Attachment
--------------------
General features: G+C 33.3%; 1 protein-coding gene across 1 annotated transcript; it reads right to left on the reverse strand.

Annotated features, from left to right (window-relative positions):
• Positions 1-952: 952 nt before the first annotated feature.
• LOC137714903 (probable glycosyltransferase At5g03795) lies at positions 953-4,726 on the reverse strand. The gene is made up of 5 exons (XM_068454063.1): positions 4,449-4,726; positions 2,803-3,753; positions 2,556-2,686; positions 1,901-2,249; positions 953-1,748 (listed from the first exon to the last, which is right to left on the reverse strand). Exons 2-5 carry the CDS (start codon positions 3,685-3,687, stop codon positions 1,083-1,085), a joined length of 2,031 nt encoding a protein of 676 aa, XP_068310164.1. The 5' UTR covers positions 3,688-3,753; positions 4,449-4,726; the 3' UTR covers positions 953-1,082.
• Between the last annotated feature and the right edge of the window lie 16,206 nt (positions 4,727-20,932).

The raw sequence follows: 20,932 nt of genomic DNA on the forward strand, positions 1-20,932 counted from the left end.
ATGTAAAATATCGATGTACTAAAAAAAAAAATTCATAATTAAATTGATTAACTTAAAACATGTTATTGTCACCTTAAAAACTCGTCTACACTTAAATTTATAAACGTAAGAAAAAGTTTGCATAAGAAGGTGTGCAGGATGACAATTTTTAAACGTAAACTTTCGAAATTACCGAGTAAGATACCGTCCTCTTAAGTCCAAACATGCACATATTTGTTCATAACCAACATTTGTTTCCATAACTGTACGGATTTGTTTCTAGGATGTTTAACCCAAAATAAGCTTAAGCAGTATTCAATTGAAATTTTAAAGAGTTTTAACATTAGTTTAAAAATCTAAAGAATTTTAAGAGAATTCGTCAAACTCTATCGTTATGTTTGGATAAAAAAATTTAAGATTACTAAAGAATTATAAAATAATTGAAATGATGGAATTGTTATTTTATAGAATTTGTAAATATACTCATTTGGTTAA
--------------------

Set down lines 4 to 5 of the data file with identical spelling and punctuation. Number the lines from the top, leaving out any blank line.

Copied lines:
• LOC137714903 (probable glycosyltransferase At5g03795) lies at positions 953-4,726 on the reverse strand. The gene is made up of 5 exons (XM_068454063.1): positions 4,449-4,726; positions 2,803-3,753; positions 2,556-2,686; positions 1,901-2,249; positions 953-1,748 (listed from the first exon to the last, which is right to left on the reverse strand). Exons 2-5 carry the CDS (start codon positions 3,685-3,687, stop codon positions 1,083-1,085), a joined length of 2,031 nt encoding a protein of 676 aa, XP_068310164.1. The 5' UTR covers positions 3,688-3,753; positions 4,449-4,726; the 3' UTR covers positions 953-1,082.
• Between the last annotated feature and the right edge of the window lie 16,206 nt (positions 4,727-20,932).